Published OnApril 19, 2017Understand the basics of Intellectual Property (IP) and how to leverage IP assets.
I recently had the pleasure of presenting on the basics of Intellectual Property (IP) and how to leverage IP assets along with industry colleague Mary Juetten, CEO of Traklight. I thought I’d share some of the highlights of the CPA Academy webinar presentation, and a link to the webinar replay (it’s free, but registration is required).
Intellectual Property, or intangible assets, can comprise more than 80% of a company’s value. In addition, IP theft costs US companies $300 billion annually. It’s a huge problem. However, many organizations do not recognize their IP until it’s too late. One of the main points of the webinar was that early decisions can impact IP ownership and the ability to leverage intangibles. If you ignore IP protection issues up front, it can come back and bite you later.
Here is an overview of topics covered in the presentation. We encourage you to listen in to hear the full recording.
Four types of IP (Intangible Assets)Although, you may not think you have intellectual property, most businesses do, and capturing and retaining innovation is difficult. The four primary types of IP are:
- Patents (protect ideas for utility or design)
- Trademarks (protect names)
- Copyright (protection of idea expressed in tangible medium)
- Trade Secrets (protects secrets that hold value)
Note: There is a new Defend Trade Secret Act (DTSA) that is about to be signed into law at the federal level – more on that in an upcoming blog post.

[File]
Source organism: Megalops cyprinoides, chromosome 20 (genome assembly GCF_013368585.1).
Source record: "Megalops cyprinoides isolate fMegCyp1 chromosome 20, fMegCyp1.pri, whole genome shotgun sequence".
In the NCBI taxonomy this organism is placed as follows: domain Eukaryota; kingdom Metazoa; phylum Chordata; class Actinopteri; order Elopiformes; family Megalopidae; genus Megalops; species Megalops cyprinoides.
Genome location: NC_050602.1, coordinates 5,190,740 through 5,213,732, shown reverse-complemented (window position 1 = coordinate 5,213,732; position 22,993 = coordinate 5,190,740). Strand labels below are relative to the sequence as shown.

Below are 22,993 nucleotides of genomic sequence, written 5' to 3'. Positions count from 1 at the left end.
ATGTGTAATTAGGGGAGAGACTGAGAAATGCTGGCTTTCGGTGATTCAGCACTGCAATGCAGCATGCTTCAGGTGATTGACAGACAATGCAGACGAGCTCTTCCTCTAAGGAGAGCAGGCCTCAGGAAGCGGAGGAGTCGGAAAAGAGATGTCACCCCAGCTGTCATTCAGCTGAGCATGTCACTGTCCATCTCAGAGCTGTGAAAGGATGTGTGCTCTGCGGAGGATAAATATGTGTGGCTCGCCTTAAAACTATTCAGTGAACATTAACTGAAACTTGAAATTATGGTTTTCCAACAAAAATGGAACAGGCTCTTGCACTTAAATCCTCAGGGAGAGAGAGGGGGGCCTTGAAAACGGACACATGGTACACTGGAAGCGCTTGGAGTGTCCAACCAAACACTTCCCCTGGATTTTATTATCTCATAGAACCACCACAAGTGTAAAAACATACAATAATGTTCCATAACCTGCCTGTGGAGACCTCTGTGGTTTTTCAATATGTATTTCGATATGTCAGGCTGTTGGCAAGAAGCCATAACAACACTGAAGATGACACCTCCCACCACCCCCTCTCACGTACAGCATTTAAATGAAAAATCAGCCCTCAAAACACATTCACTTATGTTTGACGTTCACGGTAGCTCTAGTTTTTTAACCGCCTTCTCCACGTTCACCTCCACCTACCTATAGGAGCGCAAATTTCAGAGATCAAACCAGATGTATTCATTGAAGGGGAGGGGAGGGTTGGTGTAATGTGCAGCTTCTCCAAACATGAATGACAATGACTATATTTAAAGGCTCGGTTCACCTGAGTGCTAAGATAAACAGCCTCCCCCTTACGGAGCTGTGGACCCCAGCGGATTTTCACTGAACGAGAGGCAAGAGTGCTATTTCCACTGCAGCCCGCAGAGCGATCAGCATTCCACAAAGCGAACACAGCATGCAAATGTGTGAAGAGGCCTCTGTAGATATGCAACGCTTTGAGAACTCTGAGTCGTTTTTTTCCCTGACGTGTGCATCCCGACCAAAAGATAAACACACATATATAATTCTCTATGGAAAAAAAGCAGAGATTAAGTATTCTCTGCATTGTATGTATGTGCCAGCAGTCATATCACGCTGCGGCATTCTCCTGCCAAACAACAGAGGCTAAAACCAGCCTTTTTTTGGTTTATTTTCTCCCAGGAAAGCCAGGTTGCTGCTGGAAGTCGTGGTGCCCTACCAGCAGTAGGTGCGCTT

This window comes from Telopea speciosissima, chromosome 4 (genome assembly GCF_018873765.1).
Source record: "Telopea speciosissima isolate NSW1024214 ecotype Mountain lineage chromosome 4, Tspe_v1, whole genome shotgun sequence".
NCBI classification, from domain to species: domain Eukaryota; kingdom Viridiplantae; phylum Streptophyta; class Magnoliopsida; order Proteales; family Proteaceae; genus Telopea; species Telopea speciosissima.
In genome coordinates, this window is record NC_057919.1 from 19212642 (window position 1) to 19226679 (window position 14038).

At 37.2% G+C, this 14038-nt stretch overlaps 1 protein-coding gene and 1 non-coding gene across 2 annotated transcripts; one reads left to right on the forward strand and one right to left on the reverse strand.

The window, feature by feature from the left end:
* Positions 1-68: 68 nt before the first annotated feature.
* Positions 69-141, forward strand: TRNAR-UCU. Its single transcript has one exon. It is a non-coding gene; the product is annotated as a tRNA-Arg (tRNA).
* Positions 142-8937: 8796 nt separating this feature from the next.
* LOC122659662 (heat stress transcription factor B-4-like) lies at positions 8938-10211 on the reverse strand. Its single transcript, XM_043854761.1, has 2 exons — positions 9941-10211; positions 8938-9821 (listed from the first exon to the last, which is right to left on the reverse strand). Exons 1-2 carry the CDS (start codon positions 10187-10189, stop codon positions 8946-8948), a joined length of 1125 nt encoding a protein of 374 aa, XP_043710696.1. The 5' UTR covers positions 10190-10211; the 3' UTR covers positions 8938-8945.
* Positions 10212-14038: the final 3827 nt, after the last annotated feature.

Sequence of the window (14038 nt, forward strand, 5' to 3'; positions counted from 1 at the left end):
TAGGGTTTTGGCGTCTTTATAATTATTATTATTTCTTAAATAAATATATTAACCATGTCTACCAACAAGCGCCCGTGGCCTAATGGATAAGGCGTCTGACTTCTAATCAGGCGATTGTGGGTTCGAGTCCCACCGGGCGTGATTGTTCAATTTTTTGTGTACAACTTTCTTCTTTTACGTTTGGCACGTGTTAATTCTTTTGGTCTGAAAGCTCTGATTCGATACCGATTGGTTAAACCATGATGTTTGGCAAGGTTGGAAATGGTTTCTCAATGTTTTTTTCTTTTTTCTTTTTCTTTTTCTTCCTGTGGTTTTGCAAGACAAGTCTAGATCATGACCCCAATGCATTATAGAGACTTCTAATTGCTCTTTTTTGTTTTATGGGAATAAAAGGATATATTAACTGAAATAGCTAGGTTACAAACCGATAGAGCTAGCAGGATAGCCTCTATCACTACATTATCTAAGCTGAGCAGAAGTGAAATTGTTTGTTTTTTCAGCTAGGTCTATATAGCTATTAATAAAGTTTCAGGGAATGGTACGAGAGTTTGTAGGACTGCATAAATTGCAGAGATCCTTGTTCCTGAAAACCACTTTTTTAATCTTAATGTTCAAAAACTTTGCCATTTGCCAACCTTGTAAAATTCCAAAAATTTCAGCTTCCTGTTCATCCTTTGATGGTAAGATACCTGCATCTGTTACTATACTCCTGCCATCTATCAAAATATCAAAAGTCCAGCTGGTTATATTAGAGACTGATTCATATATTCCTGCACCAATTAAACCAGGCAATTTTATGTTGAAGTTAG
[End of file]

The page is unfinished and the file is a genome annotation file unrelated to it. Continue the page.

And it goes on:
Common IP Misconceptions
Many people have misconceptions about intellectually property – what it is, how it is used, and who can use it. Here are some of the common misconceptions:
- IP is just for technology and tech start-ups
- Patents are the only form of IP for inventors
- Domain name = a trademark
- If you pay for it, you own it
- You can copy anything without the © symbol
- Patents mean you have the right to make or sell
- Trade secrets are easy to protect
All of these are NOT true. So, what’s the bottom line? From the very beginning, it is important set up contracts properly, taking your IP into account. This is something that is much more difficult to deal with later. It can get very expensive and complex.
We also touched on open source and work for hire. In both cases, understand what rights you own, and what rights you are receiving. Read the licenses for open source, and make sure work for hire is properly protected.
IP Management Best PracticesWhat are some of the reasons you need an IP strategy?
- Trying to exclude competition
- Attract investment (including crowdfunding)
- Leverage and license
- Avoid IP loss, infringement, or business failure
If, at some point in time, you want to sell your company, you need to make sure your IP is properly protected. Why? You can’t sell what you don’t own. Valuation is based on you and your business plan, but also your IP and what it will be worth.
There are about 500,000 new start-ups launched monthly, and most don’t protect their IP because they don’t identify it. After the first year, only about 20% are protecting IP.
Ignorance is not a defense! A few more tips … Make sure ownership and co-founder agreements are established early on. If you are an employee of another company, review your contract – the IP you develop may be property of company you work for. Also note that fundraising or selling outside of US is not covered by US laws. READ contracts, licenses, and permission to use. And, always get it in writing!
Here are 7 Things You Can Do Now
- Make sure you identify and inventory your IP
- Think of your IP in all relevant contracts
- Develop and communicate your IP protection policies in your company; make it part of your business
- Get everyone committed, including your board and senior management
- Use due diligence and other risk assessments to know where you stand
- Document and secure your IP in a verifiable way
- Review your IP protection and proactively manage it